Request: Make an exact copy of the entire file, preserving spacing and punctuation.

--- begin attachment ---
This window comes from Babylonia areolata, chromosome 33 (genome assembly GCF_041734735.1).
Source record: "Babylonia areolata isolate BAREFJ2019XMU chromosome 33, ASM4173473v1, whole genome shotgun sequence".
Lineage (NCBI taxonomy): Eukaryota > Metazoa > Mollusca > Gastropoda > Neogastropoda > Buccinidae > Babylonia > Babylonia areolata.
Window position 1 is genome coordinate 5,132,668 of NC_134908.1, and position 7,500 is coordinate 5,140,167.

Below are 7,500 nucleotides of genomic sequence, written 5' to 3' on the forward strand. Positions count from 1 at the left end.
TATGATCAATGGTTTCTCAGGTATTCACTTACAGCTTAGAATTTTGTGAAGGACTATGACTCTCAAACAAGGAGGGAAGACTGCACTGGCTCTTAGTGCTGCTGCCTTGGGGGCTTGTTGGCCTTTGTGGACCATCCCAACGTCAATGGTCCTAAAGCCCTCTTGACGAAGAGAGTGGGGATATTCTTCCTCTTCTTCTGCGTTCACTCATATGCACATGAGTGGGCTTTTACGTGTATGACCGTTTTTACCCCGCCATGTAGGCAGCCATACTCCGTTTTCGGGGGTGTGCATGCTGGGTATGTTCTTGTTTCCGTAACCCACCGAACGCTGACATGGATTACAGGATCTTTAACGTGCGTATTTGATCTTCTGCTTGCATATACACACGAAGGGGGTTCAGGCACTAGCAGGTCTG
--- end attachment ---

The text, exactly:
This window comes from Babylonia areolata, chromosome 33 (genome assembly GCF_041734735.1).
Source record: "Babylonia areolata isolate BAREFJ2019XMU chromosome 33, ASM4173473v1, whole genome shotgun sequence".
Lineage (NCBI taxonomy): Eukaryota > Metazoa > Mollusca > Gastropoda > Neogastropoda > Buccinidae > Babylonia > Babylonia areolata.
Window position 1 is genome coordinate 5,132,668 of NC_134908.1, and position 7,500 is coordinate 5,140,167.

Below are 7,500 nucleotides of genomic sequence, written 5' to 3' on the forward strand. Positions count from 1 at the left end.
TATGATCAATGGTTTCTCAGGTATTCACTTACAGCTTAGAATTTTGTGAAGGACTATGACTCTCAAACAAGGAGGGAAGACTGCACTGGCTCTTAGTGCTGCTGCCTTGGGGGCTTGTTGGCCTTTGTGGACCATCCCAACGTCAATGGTCCTAAAGCCCTCTTGACGAAGAGAGTGGGGATATTCTTCCTCTTCTTCTGCGTTCACTCATATGCACATGAGTGGGCTTTTACGTGTATGACCGTTTTTACCCCGCCATGTAGGCAGCCATACTCCGTTTTCGGGGGTGTGCATGCTGGGTATGTTCTTGTTTCCGTAACCCACCGAACGCTGACATGGATTACAGGATCTTTAACGTGCGTATTTGATCTTCTGCTTGCATATACACACGAAGGGGGTTCAGGCACTAGCAGGTCTG